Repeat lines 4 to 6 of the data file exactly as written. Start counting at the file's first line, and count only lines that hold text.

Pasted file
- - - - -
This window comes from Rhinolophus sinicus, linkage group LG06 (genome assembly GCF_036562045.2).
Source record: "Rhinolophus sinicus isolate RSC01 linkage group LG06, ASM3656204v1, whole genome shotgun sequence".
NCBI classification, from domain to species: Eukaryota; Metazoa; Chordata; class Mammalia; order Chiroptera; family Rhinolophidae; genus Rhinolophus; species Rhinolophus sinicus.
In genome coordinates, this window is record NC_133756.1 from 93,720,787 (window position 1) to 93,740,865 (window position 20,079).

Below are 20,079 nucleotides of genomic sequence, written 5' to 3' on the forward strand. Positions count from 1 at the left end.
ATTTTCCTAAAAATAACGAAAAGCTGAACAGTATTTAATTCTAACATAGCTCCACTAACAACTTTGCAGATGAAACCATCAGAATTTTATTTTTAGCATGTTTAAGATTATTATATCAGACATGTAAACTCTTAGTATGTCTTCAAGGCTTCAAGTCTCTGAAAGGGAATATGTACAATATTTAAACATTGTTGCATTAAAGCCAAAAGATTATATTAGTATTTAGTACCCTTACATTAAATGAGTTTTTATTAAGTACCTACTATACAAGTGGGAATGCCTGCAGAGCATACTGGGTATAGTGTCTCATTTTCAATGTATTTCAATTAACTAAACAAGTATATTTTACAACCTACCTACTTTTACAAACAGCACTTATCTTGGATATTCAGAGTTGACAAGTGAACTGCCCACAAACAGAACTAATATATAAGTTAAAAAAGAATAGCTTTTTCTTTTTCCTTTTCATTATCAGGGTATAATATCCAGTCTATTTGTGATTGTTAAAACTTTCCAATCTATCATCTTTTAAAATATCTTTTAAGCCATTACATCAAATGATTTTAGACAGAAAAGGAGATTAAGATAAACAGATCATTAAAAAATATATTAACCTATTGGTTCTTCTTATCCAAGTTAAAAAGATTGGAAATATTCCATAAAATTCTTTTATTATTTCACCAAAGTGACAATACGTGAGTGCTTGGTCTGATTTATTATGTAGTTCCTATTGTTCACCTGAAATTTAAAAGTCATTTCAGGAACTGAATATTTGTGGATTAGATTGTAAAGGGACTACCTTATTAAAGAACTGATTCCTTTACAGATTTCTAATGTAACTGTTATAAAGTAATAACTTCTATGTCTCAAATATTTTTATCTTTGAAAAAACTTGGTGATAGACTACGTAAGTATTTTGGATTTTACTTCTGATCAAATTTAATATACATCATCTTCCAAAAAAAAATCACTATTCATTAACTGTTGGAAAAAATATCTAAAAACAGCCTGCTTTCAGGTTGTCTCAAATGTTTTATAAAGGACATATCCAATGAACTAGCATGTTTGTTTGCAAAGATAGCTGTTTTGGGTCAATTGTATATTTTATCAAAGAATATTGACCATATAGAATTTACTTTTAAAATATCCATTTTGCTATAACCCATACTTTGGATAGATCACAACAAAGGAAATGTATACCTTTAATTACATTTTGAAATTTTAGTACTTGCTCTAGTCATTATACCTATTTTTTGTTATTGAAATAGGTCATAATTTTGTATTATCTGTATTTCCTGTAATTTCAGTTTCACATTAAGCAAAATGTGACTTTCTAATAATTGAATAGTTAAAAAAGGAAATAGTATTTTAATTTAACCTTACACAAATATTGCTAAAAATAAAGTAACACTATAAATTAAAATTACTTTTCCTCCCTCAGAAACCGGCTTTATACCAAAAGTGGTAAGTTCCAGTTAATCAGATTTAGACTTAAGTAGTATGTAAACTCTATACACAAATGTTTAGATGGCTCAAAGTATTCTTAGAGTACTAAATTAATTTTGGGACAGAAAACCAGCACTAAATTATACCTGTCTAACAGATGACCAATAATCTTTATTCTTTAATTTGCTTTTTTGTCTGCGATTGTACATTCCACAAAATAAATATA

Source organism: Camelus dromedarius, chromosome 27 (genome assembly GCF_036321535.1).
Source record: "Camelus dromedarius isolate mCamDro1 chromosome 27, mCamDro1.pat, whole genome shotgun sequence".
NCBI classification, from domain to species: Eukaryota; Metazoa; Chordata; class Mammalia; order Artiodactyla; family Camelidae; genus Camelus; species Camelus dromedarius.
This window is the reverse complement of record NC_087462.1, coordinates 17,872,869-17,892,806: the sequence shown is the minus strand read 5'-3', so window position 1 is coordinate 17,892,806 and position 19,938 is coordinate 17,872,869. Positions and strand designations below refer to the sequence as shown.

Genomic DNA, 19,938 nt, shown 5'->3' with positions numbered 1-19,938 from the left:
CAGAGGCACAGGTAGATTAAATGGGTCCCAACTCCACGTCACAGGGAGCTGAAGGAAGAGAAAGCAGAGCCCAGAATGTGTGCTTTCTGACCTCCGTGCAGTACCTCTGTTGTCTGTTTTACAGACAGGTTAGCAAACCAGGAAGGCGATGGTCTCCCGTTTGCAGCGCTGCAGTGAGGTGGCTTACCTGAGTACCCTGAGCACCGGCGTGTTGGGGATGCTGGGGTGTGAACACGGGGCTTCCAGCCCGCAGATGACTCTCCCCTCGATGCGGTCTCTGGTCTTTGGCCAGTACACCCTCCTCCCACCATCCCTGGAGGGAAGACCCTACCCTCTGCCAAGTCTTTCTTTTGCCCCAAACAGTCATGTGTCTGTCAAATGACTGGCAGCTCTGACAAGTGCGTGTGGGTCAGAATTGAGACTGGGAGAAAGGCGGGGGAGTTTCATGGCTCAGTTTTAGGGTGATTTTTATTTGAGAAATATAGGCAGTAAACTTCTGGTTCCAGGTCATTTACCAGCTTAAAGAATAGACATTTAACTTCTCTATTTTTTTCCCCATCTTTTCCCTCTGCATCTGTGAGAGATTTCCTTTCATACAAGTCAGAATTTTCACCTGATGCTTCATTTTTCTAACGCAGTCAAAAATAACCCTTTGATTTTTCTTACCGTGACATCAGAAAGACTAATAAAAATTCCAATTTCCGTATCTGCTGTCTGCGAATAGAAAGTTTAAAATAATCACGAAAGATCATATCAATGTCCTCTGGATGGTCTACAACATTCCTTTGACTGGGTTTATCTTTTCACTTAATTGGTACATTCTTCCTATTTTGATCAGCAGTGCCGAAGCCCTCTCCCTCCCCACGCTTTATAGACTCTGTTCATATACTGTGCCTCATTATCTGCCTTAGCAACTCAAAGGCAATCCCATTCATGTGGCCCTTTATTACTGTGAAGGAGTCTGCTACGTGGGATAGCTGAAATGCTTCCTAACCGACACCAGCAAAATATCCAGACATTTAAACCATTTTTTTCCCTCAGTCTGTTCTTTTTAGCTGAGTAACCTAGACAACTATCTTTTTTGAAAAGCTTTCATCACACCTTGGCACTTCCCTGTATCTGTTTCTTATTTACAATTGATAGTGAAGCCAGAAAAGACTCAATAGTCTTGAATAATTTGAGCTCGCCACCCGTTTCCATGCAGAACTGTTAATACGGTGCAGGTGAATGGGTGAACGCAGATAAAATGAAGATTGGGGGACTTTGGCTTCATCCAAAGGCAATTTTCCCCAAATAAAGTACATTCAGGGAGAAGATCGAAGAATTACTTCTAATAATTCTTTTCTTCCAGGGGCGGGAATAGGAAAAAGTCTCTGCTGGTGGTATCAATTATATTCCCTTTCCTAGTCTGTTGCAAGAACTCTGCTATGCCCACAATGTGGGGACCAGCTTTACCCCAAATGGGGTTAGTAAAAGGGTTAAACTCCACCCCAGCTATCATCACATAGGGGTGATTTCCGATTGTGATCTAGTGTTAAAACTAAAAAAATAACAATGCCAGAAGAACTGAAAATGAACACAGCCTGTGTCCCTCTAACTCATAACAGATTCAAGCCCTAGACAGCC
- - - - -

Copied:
In genome coordinates, this window is record NC_133756.1 from 93,720,787 (window position 1) to 93,740,865 (window position 20,079).

Below are 20,079 nucleotides of genomic sequence, written 5' to 3' on the forward strand. Positions count from 1 at the left end.
ATTTTCCTAAAAATAACGAAAAGCTGAACAGTATTTAATTCTAACATAGCTCCACTAACAACTTTGCAGATGAAACCATCAGAATTTTATTTTTAGCATGTTTAAGATTATTATATCAGACATGTAAACTCTTAGTATGTCTTCAAGGCTTCAAGTCTCTGAAAGGGAATATGTACAATATTTAAACATTGTTGCATTAAAGCCAAAAGATTATATTAGTATTTAGTACCCTTACATTAAATGAGTTTTTATTAAGTACCTACTATACAAGTGGGAATGCCTGCAGAGCATACTGGGTATAGTGTCTCATTTTCAATGTATTTCAATTAACTAAACAAGTATATTTTACAACCTACCTACTTTTACAAACAGCACTTATCTTGGATATTCAGAGTTGACAAGTGAACTGCCCACAAACAGAACTAATATATAAGTTAAAAAAGAATAGCTTTTTCTTTTTCCTTTTCATTATCAGGGTATAATATCCAGTCTATTTGTGATTGTTAAAACTTTCCAATCTATCATCTTTTAAAATATCTTTTAAGCCATTACATCAAATGATTTTAGACAGAAAAGGAGATTAAGATAAACAGATCATTAAAAAATATATTAACCTATTGGTTCTTCTTATCCAAGTTAAAAAGATTGGAAATATTCCATAAAATTCTTTTATTATTTCACCAAAGTGACAATACGTGAGTGCTTGGTCTGATTTATTATGTAGTTCCTATTGTTCACCTGAAATTTAAAAGTCATTTCAGGAACTGAATATTTGTGGATTAGATTGTAAAGGGACTACCTTATTAAAGAACTGATTCCTTTACAGATTTCTAATGTAACTGTTATAAAGTAATAACTTCTATGTCTCAAATATTTTTATCTTTGAAAAAACTTGGTGATAGACTACGTAAGTATTTTGGATTTTACTTCTGATCAAATTTAATATACATCATCTTCCAAAAAAAAATCACTATTCATTAACTGTTGGAAAAAATATCTAAAAACAGCCTGCTTTCAGGTTGTCTCAAATGTTTTATAAAGGACATATCCAATGAACTAGCATGTTTGTTTGCAAAGATAGCTGTTTTGGGTCAATTGTATATTTTATCAAAGAATATTGACCATATAGAATTTACTTTTAAAATATCCATTTTGCTATAACCCATACTTTGGATAGATCACAACAAAGGAAATGTATACCTTTAATTACATTTTGAAATTTTAGTACTTGCTCTAGTCATTATACCTATTTTTTGTTATTGAAATAGGTCATAATTTTGTATTATCTGTATTTCCTGTAATTTCAGTTTCACATTAAGCAAAATGTGACTTTCTAATAATTGAATAGTTAAAAAAGGAAATAGTATTTTAATTTAACCTTACACAAATATTGCTAAAAATAAAGTAACACTATAAATTAAAATTACTTTTCCTCCCTCAGAAACCGGCTTTATACCAAAAGTGGTAAGTTCCAGTTAATCAGATTTAGACTTAAGTAGTATGTAAACTCTATACACAAATGTTTAGATGGCTCAAAGTATTCTTAGAGTACTAAATTAATTTTGGGACAGAAAACCAGCACTAAATTATACCTGTCTAACAGATGACCAATAATCTTTATTCTTTAATTTGCTTTTTTGTCTGCGATTGTACATTCCACAAAATAAATATA